Motion on “Reaffirming Hong Kong’s Core Value”(2012.02.22)

Speech of the Hon KP Chan on Motion on Reaffirming Hong Kong’s Core Value at the Legislative Council on 22 February 2012 (Synopsis)

• For years, Hong Kong has been a plural society of diverse ethnicity, absorbing different cultures. There were several waves of migration from Mainland in early years of the last Century. Newcomers soon settled down to renew the labour force and they contributed much to Hong Kong’s economic growth. The territory was then full of opportunities. Although conflicts occurred among different groups sometimes, most cases were resolved promptly through mutual understanding and mutual reconciliation.

• Owing to economic downturn after reunification, upward social mobility is reducing notably and social conflicts are intensifying. The traditional spirit of mutual understanding and mutual reconciliation is diminishing. Nowadays, there are not only inter-territorial conflicts with Mainlanders but also recurring internal conflicts within Hong Kong.

• Economic development in the Mainland has been spectacular in recent years and more people are becoming affluent. Some are fond of shopping for prestigious goods in Hong Kong. Some are investing and doing business here. Some even choose to come and resettle. Contacts between Mainland and Hong Kong are increasing and unavoidable. However, people living on both sides of the border are quite different culturally. When Mainland migrants are increasing, cultural conflicts are also intensifying.

• The SAR Government only has jurisdiction over local affairs but conflicts with Mainlanders are inter-territorial. Given such limitation, in my view, it would be more effective to address the problem at source. In recent years harmonious policy and education are biased towards ethnic minorities and handicapped. The Government should start work on harmony with Mainlanders.

• The Government should promptly devise substantive policy on population and lay down comprehensive directives on new migrants and doubly non-permanent resident pregnant Mainlanders. Many disputes are arisen from poor knowledge on related measures to deal with the situation. Take pregnant Mainlanders as an example. They are a cause for concern because people have no idea of how many children would stay behind and how local policies on medicine and education would be adapted accordingly. Local people are naturally skeptical of their interests being unduly eroded.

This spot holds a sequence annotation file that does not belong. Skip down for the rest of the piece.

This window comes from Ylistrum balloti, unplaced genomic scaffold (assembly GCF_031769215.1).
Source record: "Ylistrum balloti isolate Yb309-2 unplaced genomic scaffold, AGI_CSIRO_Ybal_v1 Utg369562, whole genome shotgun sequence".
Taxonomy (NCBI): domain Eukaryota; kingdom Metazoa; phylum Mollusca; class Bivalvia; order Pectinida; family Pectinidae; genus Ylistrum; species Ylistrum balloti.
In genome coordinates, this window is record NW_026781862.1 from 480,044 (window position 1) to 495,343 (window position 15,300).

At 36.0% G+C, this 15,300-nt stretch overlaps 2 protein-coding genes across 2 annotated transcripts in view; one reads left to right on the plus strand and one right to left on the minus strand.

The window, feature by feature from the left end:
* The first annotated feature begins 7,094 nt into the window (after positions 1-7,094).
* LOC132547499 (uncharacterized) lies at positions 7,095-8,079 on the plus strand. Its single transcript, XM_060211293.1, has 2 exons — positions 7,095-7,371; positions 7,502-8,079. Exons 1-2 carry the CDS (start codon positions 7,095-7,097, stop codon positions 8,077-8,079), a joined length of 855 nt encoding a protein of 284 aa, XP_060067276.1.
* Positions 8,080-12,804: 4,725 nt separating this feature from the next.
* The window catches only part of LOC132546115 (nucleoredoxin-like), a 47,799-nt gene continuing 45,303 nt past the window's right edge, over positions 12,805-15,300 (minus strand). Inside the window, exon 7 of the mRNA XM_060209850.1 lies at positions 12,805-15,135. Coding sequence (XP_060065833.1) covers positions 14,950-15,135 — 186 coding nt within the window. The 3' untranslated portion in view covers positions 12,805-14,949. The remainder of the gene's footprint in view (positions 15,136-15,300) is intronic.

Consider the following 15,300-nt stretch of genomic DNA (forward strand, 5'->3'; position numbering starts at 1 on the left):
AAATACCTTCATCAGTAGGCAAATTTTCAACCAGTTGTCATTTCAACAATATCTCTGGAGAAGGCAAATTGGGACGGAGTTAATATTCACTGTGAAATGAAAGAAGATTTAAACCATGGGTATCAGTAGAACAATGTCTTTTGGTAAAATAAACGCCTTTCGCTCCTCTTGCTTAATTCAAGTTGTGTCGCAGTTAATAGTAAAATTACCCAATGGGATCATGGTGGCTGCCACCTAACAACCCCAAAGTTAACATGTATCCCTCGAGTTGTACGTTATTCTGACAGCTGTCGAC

• Meanwhile, underlying internal conflicts and economic structural imbalance are main sources of social discontent. It is indeed one of the catalysts of inter-territorial conflicts between Mainland and Hong Kong. Therefore, building a harmonious society and restructuring the economy are top priorities of the next Administration.

• Doubly non-permanent resident pregnant Mainlanders are a cause for serious concern. Everyone knows the crust of problem is the right of domicile in Hong Kong of their children by birth. The issue would not be resolved unless such right is retracted. Some learned Members propose to amend the Basic Law and plug the hole. I agree that this is effective but it would also take time. Therefore, I would rather support petitioning to National People’s Congress for legal interpretation.

• On the cross-border driving scheme, the first phase should not be problematic but the second and third phases deserve further thought. There is no practical need for Mainlanders to be able to drive across the border. Hong Kong is a congested city. Roads are often redirected. Parking is inadequate. Traffic is congested. In fact cross-border driving is not necessarily convenient to Mainlanders and would make local traffic even worse. Moreover, local public transport system is advanced. Visitors would find it more convenient to go everywhere on the public system. There is no good cause to introduce the scheme.

• Convergence of Mainland and Hong Kong is an irreversible trend. Residents on either side of the border are different in cultural background and livelihood. As contacts become more frequent, conflicts are unavoidable. While exchanges are bringing economic benefits to Hong Kong, local people are also resistant to Mainlanders, though not pragmatic. I wish people on both sides of the border would learn to get along better with each other in the spirit of mutual understanding and mutual reconciliation.

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